Exploring the Causes of Death of Soccer Players SPARQL and Python Tutorial

As we watch soccer players exhibit their skills on the pitch at the world cup stage, we would think these players are healthy in all sense, given the amount of work they put in before and during each game. Health experts advise, exercising is paramount for avoiding many diseases. In that context, I wondered what is the impact of exercise on sports men and women, and in particular, soccer players.

These questions cannot be answered for players currently playing in the game because I do not have access to their medical records so I decided to use a public data on Wikipedia which show the causes of death of soccer players on earth.

I decided to make this more of a tutorial so I will share steps of the data acquisition through to the analysis. I wanted to find out the average age at death, and the causes of death of soccer players that have passed away.

Load the required python packages

#%reload_ext signature 
# To sign my name at the end of code .You need to have a script saved before it works. You can remove it.
%matplotlib inline
import requests
import pandas as pd
import matplotlib as mpl
import matplotlib.pyplot as plt
import io
chartinfo = Author: Albert Opoku Data source: wikidata.org
infosize = 12

Querying data from Wikipedia using SPARQL language

SPARQL developed by W3C is an RDF query language, that is, a semantic query language for databases, able to retrieve and manipulate data stored in Resource Description Framework (RDF) format. I decided to write my SPARQL code in python because python with pandas gives me the ability do my analysis without changing to another programming language.

I will query the following information: Name, Country of citizenship, Cause of death, date of birth and date of death for each soccer player reported dead on Wikipedia.

I would like to acknowledge Ramiro Gómez for sharing his SPARQL python code on GitHub.

query = ‘’’PREFIX wikibase: <http://wikiba.se/ontology#>
PREFIX wd: <http://www.wikidata.org/entity/>
PREFIX wdt: <http://www.wikidata.org/prop/direct/>
PREFIX rdfs: <http://www.w3.org/2000/01/rdf-schema#>
SELECT ?name ?cause ?dob ?dod ?country WHERE {
 ?pid wdt:P106 wd:Q937857 . 
 ?pid wdt:P509 ?cid .
 ?pid wdt:P569 ?dob .
 ?pid wdt:P570 ?dod .
 ?pid wdt:P27 ?cot.
 ?pid rdfs:label ?name filter (lang(?name) = en) .
 ?cid rdfs:label ?cause filter (lang(?cause) = en) .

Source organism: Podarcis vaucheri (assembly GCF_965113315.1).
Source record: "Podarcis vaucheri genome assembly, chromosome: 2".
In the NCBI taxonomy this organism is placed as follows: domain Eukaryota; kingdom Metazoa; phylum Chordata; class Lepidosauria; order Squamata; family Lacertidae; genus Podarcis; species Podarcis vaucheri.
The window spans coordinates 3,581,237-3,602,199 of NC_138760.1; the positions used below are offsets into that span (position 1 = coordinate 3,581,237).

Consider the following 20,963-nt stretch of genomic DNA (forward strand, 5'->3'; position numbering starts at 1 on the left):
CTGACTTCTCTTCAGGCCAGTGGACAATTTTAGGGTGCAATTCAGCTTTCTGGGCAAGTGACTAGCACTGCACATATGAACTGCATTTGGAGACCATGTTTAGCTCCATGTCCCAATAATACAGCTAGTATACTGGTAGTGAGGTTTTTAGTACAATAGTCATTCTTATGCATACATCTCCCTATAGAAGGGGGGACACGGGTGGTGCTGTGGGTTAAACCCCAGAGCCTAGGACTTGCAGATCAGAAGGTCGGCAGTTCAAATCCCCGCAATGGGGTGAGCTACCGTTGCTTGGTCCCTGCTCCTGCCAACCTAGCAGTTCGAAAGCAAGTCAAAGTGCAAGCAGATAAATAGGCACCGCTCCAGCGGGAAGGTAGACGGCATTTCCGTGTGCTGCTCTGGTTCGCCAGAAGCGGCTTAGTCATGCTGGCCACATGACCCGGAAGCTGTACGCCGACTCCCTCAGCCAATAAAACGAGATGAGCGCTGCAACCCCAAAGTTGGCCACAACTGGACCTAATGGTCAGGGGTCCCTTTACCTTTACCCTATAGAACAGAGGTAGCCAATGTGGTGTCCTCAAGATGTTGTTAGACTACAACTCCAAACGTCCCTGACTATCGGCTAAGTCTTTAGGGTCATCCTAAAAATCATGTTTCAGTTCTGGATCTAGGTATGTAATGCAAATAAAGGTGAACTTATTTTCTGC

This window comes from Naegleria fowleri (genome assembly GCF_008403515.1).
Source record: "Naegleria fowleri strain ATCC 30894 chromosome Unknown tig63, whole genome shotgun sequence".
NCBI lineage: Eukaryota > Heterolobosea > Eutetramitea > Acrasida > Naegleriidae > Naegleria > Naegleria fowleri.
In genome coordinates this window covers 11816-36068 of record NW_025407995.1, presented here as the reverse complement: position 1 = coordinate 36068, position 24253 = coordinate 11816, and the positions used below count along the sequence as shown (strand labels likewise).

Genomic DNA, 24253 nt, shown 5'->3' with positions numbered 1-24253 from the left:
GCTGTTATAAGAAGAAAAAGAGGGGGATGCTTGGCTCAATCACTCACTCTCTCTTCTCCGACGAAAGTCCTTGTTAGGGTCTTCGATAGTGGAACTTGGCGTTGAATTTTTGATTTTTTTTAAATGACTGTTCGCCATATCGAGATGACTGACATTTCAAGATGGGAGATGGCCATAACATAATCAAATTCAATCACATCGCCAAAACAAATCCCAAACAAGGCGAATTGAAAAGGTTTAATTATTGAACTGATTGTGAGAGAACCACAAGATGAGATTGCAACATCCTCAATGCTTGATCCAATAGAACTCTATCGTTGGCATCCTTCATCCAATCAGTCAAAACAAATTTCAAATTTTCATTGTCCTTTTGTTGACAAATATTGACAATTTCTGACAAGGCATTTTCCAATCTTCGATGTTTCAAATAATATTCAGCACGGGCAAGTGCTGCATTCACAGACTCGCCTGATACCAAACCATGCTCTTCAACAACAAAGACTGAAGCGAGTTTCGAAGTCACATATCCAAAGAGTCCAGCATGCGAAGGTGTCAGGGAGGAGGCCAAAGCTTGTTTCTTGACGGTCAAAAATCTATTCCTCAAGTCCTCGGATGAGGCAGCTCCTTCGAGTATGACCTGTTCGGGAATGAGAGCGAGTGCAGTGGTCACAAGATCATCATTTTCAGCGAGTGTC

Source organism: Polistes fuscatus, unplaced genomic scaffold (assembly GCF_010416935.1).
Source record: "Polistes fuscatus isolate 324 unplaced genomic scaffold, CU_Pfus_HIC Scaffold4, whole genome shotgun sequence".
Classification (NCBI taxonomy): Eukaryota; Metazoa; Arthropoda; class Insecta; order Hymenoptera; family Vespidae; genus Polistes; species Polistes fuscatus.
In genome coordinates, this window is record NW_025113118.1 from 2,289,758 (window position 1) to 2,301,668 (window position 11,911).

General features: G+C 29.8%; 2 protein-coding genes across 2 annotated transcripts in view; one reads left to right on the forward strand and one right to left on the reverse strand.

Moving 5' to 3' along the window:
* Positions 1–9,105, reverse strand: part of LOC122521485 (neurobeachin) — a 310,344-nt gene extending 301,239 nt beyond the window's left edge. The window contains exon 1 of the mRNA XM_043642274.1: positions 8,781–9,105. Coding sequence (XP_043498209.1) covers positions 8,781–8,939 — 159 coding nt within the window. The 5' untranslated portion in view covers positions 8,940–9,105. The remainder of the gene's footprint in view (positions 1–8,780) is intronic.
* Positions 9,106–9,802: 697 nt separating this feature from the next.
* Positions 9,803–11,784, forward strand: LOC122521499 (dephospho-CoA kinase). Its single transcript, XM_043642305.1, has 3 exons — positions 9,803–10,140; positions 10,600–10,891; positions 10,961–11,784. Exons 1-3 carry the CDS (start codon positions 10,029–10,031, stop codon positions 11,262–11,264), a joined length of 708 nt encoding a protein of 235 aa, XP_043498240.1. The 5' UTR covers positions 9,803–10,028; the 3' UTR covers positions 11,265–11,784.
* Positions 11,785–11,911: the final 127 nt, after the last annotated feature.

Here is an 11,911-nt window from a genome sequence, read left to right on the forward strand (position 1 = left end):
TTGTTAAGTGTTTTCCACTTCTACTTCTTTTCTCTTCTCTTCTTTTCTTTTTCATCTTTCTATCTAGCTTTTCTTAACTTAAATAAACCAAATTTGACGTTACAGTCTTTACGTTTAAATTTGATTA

?cot rdfs:label ?country filter (lang(?country) = en) .
url = https://query.wikidata.org/bigdata/namespace/wdq/sparql'
data = requests.get(url, params={‘query’: query, ‘format’: ‘json’}).json()

I will use the code below to parse the values we need out of the json and save in a pandas DataFrame for analysis. There are 1,390 soccer players reported dead on Wikipedia at the time of writing.

soccer = []
for item in data['results']['bindings']:
        'name': item['name']['value'],
        'country': item['country']['value'],
        'cause_of_death': item['cause']['value'],
        'date_of_birth': item['dob']['value'],
        'date_of_death': item['dod']['value']})
    except KeyError:
df = pd.DataFrame(soccer)

Let us use df.info() to check the data types and also find out if there are missing values in any of the columns. We will also use the df.describe() to get the summary statistics on the data. Turns out the fields are all object type and there are no missing values.


Let us extract the year out of the date of birth and date of death fields so that we can calculate the age of each player.

df[date_of_death] = df.date_of_death.str.slice(0, 4).astype(int)
df[date_of_birth] = df.date_of_birth.str.slice(0, 4).astype(int)
df['age']=df.date_of_death - df.date_of_birth

It does look like Jackie Benyon was born in the year 2000 but died in 1937. How could that be? That is what you deal with when you work with raw data. We will exclude Jackie Benyon from the data soon. Data on Xie Hui also doesn’t seem to be correct.


After excluding these two players, the average age at death for soccer players is 55.

Now let us visualize the causes of death for the players. I will visualize the top 20 causes. It is worth to note that Wikipedia sometimes publish multiple cause of death for an individual. It could be that doctors attribute multiple diseases as the cause of death for some patients.

title = 'Association Football(Soccer) players top 20 Causes of Death According to Wikipedia'
footer =  chartinfo
df['cause of death'] = df['cause_of_death'].apply(lambda x: x.capitalize())
s = df.groupby('cause_of_death').agg('count')['name'].sort_values().tail(20)
ax = s.plot(kind='barh', figsize=(9, 8), title=title,color='xkcd:sky blue')
ax.xaxis.set_label_text('Cause of death count')
ax.annotate(footer, xy=(-0.1, -0.14), xycoords='axes fraction', fontsize=infosize)
plt.savefig('img',dpi=300, bbox_inches = "tight")

The result is not as expected. You would think people that workout that much won’t develop myocardial infarction aka “heart attack”. Perhaps they stop exercising when they retired from active football or food choices may be blamed. The doctors can help us out. Traffic accident at position number three is interesting. I can’t think about any reason behind this, there surely maybe something going on with these players that is not captured in this data. Have fun, explore the rest of the graph. You can also try your hands on the code. I have saved it on my GitHub

I welcome feedback and discussion. I can be reached on Twitter @opalbert.